Dig Baton Rouge

The New Era

By: Joshua Jackson

Twitter: Joshua_Jackson_

 

The music scene in Louisiana has always been predominantly jazz and hip-hop thanks in no small part to the state’s roots. But a new genre is beginning to make its way to the forefront—the rock scene.

Bands are popping up from all over the state to become part of a rock movement flourishing in Louisiana culture. On Aug. 1, the Spanish Moon will again provide a place for the Louisiana rock scene to gather as native bands Summer Fits, Modern Language, and Handsome Machines perform their sets at 10 p.m.

Two of these bands have set goals to put their home of Baton Rouge on the map and represent it wherever they may play. The other, a band that began in Louisiana’s Northshore, is also proud of its non-New Orleans roots. All of which is to show that there is more to the Boot than the Crescent City.

The largest band of the night’s lineup, Modern Language is a band of six men from Northshore towns like Covington, La. At an average age of 24, the band has plenty of musical experience behind it as most members have been playing for almost a decade. It is this knowledge of how music should work and sound which has made Modern Language’s collaborative process much easier.

“We kind of just bounce ideas off of each other and say if we like them or not,” horns and keys player Patrick Mongrue said. “One of us will play a riff or something and we’ll just build from there. It’s not so structured like some other bands are.”

After forming in the summer of 2013, Modern Language suffered a little disappointment. Many of the band’s sounds were mellow and melancholic, resulting in its rejection from Battle of the Band competitions or local shows. After retooling the sound, the inspired band found itself on the right track.

“One of my favorite parts of this band is that we all take inspiration from other places and bands and bring it together,” guitarist Seth Leonard said.

Now heading into the show at Spanish Moon, Modern Language will take its self-described “chill sound” and place as a part of the Louisiana rock music movement—movement exciting for them and the city.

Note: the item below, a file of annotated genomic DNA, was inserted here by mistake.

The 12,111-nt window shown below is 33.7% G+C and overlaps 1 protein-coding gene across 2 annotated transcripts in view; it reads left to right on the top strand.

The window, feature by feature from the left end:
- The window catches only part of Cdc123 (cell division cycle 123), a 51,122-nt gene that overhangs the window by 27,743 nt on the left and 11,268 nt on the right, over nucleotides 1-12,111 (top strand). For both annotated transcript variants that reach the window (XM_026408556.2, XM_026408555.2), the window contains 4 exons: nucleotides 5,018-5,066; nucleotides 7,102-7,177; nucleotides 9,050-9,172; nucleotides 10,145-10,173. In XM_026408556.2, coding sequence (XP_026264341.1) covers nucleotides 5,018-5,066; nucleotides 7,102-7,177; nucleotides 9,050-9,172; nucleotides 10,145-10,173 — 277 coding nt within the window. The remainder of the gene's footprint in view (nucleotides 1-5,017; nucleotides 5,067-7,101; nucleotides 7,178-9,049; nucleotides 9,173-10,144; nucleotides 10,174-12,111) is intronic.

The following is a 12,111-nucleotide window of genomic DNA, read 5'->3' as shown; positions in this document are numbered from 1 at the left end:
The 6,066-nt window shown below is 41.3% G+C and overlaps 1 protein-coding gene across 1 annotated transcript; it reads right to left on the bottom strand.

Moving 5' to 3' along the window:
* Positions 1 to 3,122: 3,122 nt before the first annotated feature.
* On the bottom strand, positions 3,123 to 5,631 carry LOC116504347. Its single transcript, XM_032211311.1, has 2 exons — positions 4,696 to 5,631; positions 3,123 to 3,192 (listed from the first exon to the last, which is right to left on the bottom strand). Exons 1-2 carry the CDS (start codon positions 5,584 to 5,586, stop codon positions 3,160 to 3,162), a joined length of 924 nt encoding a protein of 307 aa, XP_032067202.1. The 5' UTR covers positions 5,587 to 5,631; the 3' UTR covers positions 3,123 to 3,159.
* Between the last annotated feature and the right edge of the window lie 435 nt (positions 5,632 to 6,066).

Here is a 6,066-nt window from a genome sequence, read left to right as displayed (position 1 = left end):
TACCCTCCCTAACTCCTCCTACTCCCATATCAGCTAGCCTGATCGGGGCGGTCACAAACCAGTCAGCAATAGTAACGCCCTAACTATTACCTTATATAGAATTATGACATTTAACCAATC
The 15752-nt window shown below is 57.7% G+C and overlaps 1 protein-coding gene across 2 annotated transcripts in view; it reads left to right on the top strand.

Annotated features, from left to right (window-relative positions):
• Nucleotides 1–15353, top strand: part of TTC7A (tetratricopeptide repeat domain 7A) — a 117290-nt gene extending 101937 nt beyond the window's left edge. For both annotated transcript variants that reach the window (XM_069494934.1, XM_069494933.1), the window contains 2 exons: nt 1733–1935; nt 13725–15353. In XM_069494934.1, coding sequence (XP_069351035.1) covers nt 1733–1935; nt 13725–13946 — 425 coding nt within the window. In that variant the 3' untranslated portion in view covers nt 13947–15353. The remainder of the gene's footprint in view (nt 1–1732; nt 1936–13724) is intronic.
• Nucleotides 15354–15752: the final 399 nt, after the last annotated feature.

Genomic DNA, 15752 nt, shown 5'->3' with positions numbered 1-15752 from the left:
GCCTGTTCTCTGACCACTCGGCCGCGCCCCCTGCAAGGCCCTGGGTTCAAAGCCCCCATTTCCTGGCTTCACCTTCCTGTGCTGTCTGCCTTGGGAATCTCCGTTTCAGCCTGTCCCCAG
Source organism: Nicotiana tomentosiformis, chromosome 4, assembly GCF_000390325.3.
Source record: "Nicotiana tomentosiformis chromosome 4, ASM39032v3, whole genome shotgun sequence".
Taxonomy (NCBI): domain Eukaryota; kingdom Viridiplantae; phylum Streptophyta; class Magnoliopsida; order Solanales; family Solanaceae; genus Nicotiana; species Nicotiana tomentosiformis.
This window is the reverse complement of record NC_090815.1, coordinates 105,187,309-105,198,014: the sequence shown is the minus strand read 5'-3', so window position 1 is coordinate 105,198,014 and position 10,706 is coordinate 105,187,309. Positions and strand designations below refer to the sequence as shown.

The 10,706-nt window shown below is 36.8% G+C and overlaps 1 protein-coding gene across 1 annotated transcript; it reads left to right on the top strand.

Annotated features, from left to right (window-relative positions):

“It hasn’t hit me yet, but it feels nice to make music with good people and get some attention,” Mongrue said. “I feel good going forward.”

Less than a week after the show, Modern Language will release its first EP at a gig in Hammond, La., on Aug. 7. As they look to release their first project, so does another band on the lineup.

Local band Handsome Machines, a threesome inspired by the likes of Spoon and Dr. Dog, looks to release their album ELIZA within the month of August and will play most of the album at Spanish Moon.

The band met through friends having casual conversation about music and covering songs. They keep these songs as a part of the set and will likely throw a few covers in as well.

“A lot of it will be melodic pop stuff,” guitarist and vocalist Stephen Bowling said. “It’s all pretty simple music with some melodies and harmonies thrown in.”

It is these same melodies and harmonies that Handsome Machines takes pride in contributing to the rising Louisiana music scene.

“Baton Rouge’s scene for original music has gotten a lot better in recent years, and it’s good to be a part of that,” Bowling said.

Bowling used to play with a few of the members from Summer Fits in another band called We Landed on the Moon and said playing on the same stage as them is always a good time. While the sound of Handsome Machines may be different, he said the feeling of joy is still there when he plays.

“We encourage having a good time. We encourage singing along. We want people to come out, have a few drinks, and not have their faces melted off by some metal,” said bassist and vocalist Daniel Patterson.

Completing the roster that night is Summer Fits, another local rock band inspired by The Kills and Yeah Yeah Yeahs. Lead vocalist Melissa Eccles also plays rhythm guitar, keys, and small percussion in the four-piece band.

She started the project and began writing some of harder rock songs on guitar as she was playing with We Landed on the Moon. Now able to express herself a little more in Summer Fits, the frontwoman is excited to be a leader in a band which is a part of the rising rock scene.

“New Orleans isn’t known for a rock scene,” Eccles said. “The scene in Baton Rouge has certainly blown up, and I don’t think too many people realize how many great people have come from the Baton Rouge music scene.”

Summer Fits plans to deliver all original music at the Spanish Moon show, some of which will come from an EP the band released earlier this year. Eccles said the band has enough material for a full album but is currently occupied with a side project. However, their main focus is on the show right now.

“At the show, we’ll be playing some belting rock tunes as well as some more melodic, pretty tunes toward the end,” Eccles said.

Saturday night, Baton Rouge residents will have an opportunity to support their artists. Along with drinks, the sound of rock music will fill the air to symbolize the change that is coming—a change that could be known as the rising of the Louisiana rock community.

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